Rolling with laughter. That’s likely what Steve Obradovich would be doing at the level of trash talk — what little there is, anyway — on today’s AVP Tour.
Passive aggressive Instagram comments? Staredowns under the net? A few over the top celebrations?
That’s peanuts. Especially to the old-school bona fides, the entertainers like OB.
Take this snippet from an L.A. Times article from August of 1989:
“You see, Obradovich is the bad boy of the beach. He’s “OB,” the last of the old-time volleyball rogues. Brash and colorful, an entertainer and, well, not exactly humble. One volleyball publication described him as “the best *!%$&!*% player on the beach (just ask him).”
Anyone who has come upon a beach volleyball event since the mid-1970s would likely remember him. He’s the quintessential beach boy with the wavy blond hair and piercing eyes who was doing some or all of the following: (1) shouting at his partner; (2) shouting at the referee; (3) shouting at a loudmouth in the crowd; (4) shouting at himself and (5) using a tremendous leap and lightning quick arm swing to spike the ball at improbable downward angles.
Such an athlete. And such language. Enough to make Zsa Zsa blush.
“I’ve got a kid on the way, I’ve played 17 years — I’ve given half my life to the game — and it’s time to move on,” said Obradovich as he sat at an outdoor table at Julie’s, the restaurant across from USC that his family bought 10 years ago and OB now runs. “I don’t want to go out mid-year like Mike Schmidt, hitting .220. I didn’t want to go out kneeling in the sand getting the … beat out of me.”
Memorable? Oh, yes. Obradovich’s name still carries weight, a Hall of Famer with a bigger reputation that is as much about his behavior as it is his talent and record.
“A lot of it was just play acting,” he said on SANDCAST: Beach Volleyball with Tri Bourne and Travis Mewhirter. “That’s what it was. I figured that volleyball just needed somebody like that. I’ve always been a clown, always been loud. I was kicked out of a lot of classes. I wanted to be an entertainer. It was just ‘You guys are so boring. We’re never going to get anybody watching us unless there’s some idiot out there. I don’t think they have any idiots now. They put some tight control on them.”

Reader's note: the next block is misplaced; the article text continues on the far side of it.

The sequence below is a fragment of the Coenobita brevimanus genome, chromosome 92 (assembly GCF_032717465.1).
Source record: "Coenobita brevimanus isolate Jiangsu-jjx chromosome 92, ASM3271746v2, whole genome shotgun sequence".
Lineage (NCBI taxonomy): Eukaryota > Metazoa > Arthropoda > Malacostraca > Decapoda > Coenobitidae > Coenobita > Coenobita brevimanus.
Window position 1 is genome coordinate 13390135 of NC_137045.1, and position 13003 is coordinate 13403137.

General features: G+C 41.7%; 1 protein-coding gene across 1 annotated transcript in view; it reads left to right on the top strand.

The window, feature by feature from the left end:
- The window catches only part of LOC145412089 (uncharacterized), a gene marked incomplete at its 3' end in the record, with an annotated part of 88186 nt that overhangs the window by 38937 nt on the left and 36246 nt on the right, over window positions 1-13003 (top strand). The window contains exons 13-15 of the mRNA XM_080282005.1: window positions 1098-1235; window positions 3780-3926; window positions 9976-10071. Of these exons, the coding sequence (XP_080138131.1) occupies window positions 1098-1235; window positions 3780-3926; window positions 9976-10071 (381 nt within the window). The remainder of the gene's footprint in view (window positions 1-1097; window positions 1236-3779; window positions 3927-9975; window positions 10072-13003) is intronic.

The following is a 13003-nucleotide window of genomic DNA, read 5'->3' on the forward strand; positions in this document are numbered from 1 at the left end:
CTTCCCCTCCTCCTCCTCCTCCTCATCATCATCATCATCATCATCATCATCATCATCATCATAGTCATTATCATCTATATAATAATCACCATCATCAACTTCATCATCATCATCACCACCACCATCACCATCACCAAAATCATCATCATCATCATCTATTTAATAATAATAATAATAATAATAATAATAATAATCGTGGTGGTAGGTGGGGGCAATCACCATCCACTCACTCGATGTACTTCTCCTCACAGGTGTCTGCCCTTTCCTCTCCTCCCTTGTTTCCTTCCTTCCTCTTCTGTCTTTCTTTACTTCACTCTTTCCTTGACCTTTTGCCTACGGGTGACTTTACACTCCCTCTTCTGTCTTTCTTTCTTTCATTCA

So talented was he that when Chris Marlowe discovered Obradovich finished his career with 11 open wins, including the 1976 Manhattan Beach Open, he was genuinely confused, telling the LA Times that, had OB put his min dto it, he could have won 30 or 40.
Not that OB disagreed. The two-sport athlete at USC was a known critic of everyone else, but he was hard on himself, too, the first to admit that “I didn’t practice.”
Which isn’t to say he didn’t improve alarmingly, staggeringly fast. The first time he played beach volleyball he was 16. By the time he was 21, his name was on the Manhattan Beach Pier.
But he knew the beach, financially, was never a career option, not in his time period, at least. He had to work full-time, selling liquor, driving from Manhattan Beach to Huntington, working at “grubby bars that were open until six in the morning.” Then he worked at his parents’ restaurant, Julie’s, of which he was a part-owner.
“The question of why I kept playing?” he said. “Well, I was good at it, and I liked playing. I just couldn’t — I had to work. I always had to have a job. I wasn’t the type of guy to go lay around, and I didn’t want to be a waiter. I wanted to do something legit.”
He did. He moved to Laguna Beach, got into real estate. Had a family to provide for, you know? It wasn’t the illustrious year of some of his peers like, say, Sinjin Smith and Karch Kiraly or Mike Dodd or Randy Stoklos.
But it was equally as memorable.
“I got more out of it winning 11 tournaments than guys who won 40 tournaments. Everyone wants to talk to me because I was the John McEnroe, I was the color. Nobody wants to talk to a boring guy. People still come up and talk to me … they remember me, because you’re loud.”
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